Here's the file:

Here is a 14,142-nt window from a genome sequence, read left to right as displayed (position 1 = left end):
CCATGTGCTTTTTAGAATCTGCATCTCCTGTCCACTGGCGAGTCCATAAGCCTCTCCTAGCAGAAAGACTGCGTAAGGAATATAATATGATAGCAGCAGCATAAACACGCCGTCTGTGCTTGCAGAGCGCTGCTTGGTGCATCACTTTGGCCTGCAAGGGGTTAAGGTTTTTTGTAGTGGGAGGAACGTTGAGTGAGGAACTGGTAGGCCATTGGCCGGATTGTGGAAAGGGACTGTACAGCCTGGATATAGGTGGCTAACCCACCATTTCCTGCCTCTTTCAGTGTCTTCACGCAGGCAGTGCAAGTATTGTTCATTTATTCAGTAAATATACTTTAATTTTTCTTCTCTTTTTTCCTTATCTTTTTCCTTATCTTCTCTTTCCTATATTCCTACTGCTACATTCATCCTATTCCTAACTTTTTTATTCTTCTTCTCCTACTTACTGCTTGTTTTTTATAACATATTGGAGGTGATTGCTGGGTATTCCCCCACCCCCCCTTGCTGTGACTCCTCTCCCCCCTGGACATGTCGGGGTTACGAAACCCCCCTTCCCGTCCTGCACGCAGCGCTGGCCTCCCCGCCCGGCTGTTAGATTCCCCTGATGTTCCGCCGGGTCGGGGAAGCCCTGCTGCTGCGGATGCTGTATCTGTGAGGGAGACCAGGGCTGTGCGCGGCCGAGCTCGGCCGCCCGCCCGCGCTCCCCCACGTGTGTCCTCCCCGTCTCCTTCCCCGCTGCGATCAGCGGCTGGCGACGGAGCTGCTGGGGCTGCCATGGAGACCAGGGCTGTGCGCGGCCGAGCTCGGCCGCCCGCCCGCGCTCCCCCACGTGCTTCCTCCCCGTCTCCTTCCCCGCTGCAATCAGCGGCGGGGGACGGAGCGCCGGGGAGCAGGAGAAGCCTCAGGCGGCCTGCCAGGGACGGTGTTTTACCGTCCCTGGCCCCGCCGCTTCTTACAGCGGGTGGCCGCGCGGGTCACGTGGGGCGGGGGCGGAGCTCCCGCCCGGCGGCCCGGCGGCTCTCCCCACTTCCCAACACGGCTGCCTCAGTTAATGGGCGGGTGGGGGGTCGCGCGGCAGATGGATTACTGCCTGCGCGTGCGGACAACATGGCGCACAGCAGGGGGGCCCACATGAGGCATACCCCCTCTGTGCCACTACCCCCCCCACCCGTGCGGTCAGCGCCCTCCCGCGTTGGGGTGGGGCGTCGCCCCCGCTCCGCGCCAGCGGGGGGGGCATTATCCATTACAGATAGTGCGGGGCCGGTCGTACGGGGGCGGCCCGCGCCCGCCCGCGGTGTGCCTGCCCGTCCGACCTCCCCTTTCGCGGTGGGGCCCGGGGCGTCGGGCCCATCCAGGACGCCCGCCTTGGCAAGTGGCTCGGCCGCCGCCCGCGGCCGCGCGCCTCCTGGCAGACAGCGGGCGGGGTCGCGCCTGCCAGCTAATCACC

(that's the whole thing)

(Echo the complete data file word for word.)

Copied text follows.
Here is a 14,142-nt window from a genome sequence, read left to right as displayed (position 1 = left end):
CCATGTGCTTTTTAGAATCTGCATCTCCTGTCCACTGGCGAGTCCATAAGCCTCTCCTAGCAGAAAGACTGCGTAAGGAATATAATATGATAGCAGCAGCATAAACACGCCGTCTGTGCTTGCAGAGCGCTGCTTGGTGCATCACTTTGGCCTGCAAGGGGTTAAGGTTTTTTGTAGTGGGAGGAACGTTGAGTGAGGAACTGGTAGGCCATTGGCCGGATTGTGGAAAGGGACTGTACAGCCTGGATATAGGTGGCTAACCCACCATTTCCTGCCTCTTTCAGTGTCTTCACGCAGGCAGTGCAAGTATTGTTCATTTATTCAGTAAATATACTTTAATTTTTCTTCTCTTTTTTCCTTATCTTTTTCCTTATCTTCTCTTTCCTATATTCCTACTGCTACATTCATCCTATTCCTAACTTTTTTATTCTTCTTCTCCTACTTACTGCTTGTTTTTTATAACATATTGGAGGTGATTGCTGGGTATTCCCCCACCCCCCCTTGCTGTGACTCCTCTCCCCCCTGGACATGTCGGGGTTACGAAACCCCCCTTCCCGTCCTGCACGCAGCGCTGGCCTCCCCGCCCGGCTGTTAGATTCCCCTGATGTTCCGCCGGGTCGGGGAAGCCCTGCTGCTGCGGATGCTGTATCTGTGAGGGAGACCAGGGCTGTGCGCGGCCGAGCTCGGCCGCCCGCCCGCGCTCCCCCACGTGTGTCCTCCCCGTCTCCTTCCCCGCTGCGATCAGCGGCTGGCGACGGAGCTGCTGGGGCTGCCATGGAGACCAGGGCTGTGCGCGGCCGAGCTCGGCCGCCCGCCCGCGCTCCCCCACGTGCTTCCTCCCCGTCTCCTTCCCCGCTGCAATCAGCGGCGGGGGACGGAGCGCCGGGGAGCAGGAGAAGCCTCAGGCGGCCTGCCAGGGACGGTGTTTTACCGTCCCTGGCCCCGCCGCTTCTTACAGCGGGTGGCCGCGCGGGTCACGTGGGGCGGGGGCGGAGCTCCCGCCCGGCGGCCCGGCGGCTCTCCCCACTTCCCAACACGGCTGCCTCAGTTAATGGGCGGGTGGGGGGTCGCGCGGCAGATGGATTACTGCCTGCGCGTGCGGACAACATGGCGCACAGCAGGGGGGCCCACATGAGGCATACCCCCTCTGTGCCACTACCCCCCCCACCCGTGCGGTCAGCGCCCTCCCGCGTTGGGGTGGGGCGTCGCCCCCGCTCCGCGCCAGCGGGGGGGGCATTATCCATTACAGATAGTGCGGGGCCGGTCGTACGGGGGCGGCCCGCGCCCGCCCGCGGTGTGCCTGCCCGTCCGACCTCCCCTTTCGCGGTGGGGCCCGGGGCGTCGGGCCCATCCAGGACGCCCGCCTTGGCAAGTGGCTCGGCCGCCGCCCGCGGCCGCGCGCCTCCTGGCAGACAGCGGGCGGGGTCGCGCCTGCCAGCTAATCACC